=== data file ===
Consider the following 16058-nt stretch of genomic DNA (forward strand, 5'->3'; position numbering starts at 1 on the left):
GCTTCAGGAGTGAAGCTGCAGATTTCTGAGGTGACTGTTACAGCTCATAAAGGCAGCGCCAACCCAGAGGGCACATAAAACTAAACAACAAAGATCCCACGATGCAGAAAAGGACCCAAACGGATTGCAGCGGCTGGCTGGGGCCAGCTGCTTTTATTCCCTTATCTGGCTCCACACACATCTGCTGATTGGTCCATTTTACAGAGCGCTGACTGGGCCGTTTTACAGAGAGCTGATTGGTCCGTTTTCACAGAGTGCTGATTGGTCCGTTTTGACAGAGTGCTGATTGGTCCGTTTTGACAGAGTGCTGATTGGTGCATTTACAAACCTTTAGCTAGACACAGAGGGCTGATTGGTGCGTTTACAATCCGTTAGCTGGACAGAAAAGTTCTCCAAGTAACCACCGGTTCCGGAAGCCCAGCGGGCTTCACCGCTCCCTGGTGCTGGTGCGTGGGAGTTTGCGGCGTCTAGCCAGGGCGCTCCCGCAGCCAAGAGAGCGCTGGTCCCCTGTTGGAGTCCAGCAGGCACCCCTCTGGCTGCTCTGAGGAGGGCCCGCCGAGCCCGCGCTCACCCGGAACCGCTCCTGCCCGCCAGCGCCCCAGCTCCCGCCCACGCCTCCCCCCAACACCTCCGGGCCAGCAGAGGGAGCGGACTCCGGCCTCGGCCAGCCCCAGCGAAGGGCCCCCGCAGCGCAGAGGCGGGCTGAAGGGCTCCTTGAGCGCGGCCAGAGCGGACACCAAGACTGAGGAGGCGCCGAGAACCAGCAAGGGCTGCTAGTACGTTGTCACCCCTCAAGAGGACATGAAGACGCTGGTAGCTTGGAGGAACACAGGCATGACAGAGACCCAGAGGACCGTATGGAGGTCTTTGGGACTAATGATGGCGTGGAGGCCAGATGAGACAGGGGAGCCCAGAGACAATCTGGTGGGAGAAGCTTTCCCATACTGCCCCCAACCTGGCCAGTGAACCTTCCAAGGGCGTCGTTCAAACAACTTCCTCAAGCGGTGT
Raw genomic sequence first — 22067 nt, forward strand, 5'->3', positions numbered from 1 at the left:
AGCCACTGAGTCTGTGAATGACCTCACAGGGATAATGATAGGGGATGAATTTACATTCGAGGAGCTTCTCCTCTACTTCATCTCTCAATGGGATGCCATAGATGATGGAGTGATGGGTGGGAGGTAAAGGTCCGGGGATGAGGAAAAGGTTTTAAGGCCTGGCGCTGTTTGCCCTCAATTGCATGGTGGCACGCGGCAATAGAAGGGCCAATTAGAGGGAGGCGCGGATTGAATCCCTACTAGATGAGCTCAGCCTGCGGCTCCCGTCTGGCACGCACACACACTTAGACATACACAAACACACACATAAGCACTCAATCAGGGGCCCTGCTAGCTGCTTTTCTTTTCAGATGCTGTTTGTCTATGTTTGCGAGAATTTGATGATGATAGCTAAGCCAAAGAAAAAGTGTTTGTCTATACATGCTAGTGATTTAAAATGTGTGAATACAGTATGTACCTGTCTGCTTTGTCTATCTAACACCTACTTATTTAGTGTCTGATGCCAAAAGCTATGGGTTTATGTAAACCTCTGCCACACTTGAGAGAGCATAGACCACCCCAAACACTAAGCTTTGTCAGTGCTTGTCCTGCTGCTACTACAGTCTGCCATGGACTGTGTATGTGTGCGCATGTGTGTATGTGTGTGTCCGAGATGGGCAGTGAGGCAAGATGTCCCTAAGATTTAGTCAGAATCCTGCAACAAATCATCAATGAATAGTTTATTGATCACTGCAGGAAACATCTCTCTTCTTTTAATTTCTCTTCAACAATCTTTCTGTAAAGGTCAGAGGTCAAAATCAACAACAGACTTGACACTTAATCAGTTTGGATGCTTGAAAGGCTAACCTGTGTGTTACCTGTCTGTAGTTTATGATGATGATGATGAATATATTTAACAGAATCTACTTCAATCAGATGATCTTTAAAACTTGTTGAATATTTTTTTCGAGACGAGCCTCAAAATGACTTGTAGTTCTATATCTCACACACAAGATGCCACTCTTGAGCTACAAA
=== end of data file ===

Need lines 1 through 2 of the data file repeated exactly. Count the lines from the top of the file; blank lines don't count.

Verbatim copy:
Consider the following 16058-nt stretch of genomic DNA (forward strand, 5'->3'; position numbering starts at 1 on the left):
GCTTCAGGAGTGAAGCTGCAGATTTCTGAGGTGACTGTTACAGCTCATAAAGGCAGCGCCAACCCAGAGGGCACATAAAACTAAACAACAAAGATCCCACGATGCAGAAAAGGACCCAAACGGATTGCAGCGGCTGGCTGGGGCCAGCTGCTTTTATTCCCTTATCTGGCTCCACACACATCTGCTGATTGGTCCATTTTACAGAGCGCTGACTGGGCCGTTTTACAGAGAGCTGATTGGTCCGTTTTCACAGAGTGCTGATTGGTCCGTTTTGACAGAGTGCTGATTGGTCCGTTTTGACAGAGTGCTGATTGGTGCATTTACAAACCTTTAGCTAGACACAGAGGGCTGATTGGTGCGTTTACAATCCGTTAGCTGGACAGAAAAGTTCTCCAAGTAACCACCGGTTCCGGAAGCCCAGCGGGCTTCACCGCTCCCTGGTGCTGGTGCGTGGGAGTTTGCGGCGTCTAGCCAGGGCGCTCCCGCAGCCAAGAGAGCGCTGGTCCCCTGTTGGAGTCCAGCAGGCACCCCTCTGGCTGCTCTGAGGAGGGCCCGCCGAGCCCGCGCTCACCCGGAACCGCTCCTGCCCGCCAGCGCCCCAGCTCCCGCCCACGCCTCCCCCCAACACCTCCGGGCCAGCAGAGGGAGCGGACTCCGGCCTCGGCCAGCCCCAGCGAAGGGCCCCCGCAGCGCAGAGGCGGGCTGAAGGGCTCCTTGAGCGCGGCCAGAGCGGACACCAAGACTGAGGAGGCGCCGAGAACCAGCAAGGGCTGCTAGTACGTTGTCACCCCTCAAGAGGACATGAAGACGCTGGTAGCTTGGAGGAACACAGGCATGACAGAGACCCAGAGGACCGTATGGAGGTCTTTGGGACTAATGATGGCGTGGAGGCCAGATGAGACAGGGGAGCCCAGAGACAATCTGGTGGGAGAAGCTTTCCCATACTGCCCCCAACCTGGCCAGTGAACCTTCCAAGGGCGTCGTTCAAACAACTTCCTCAAGCGGTGT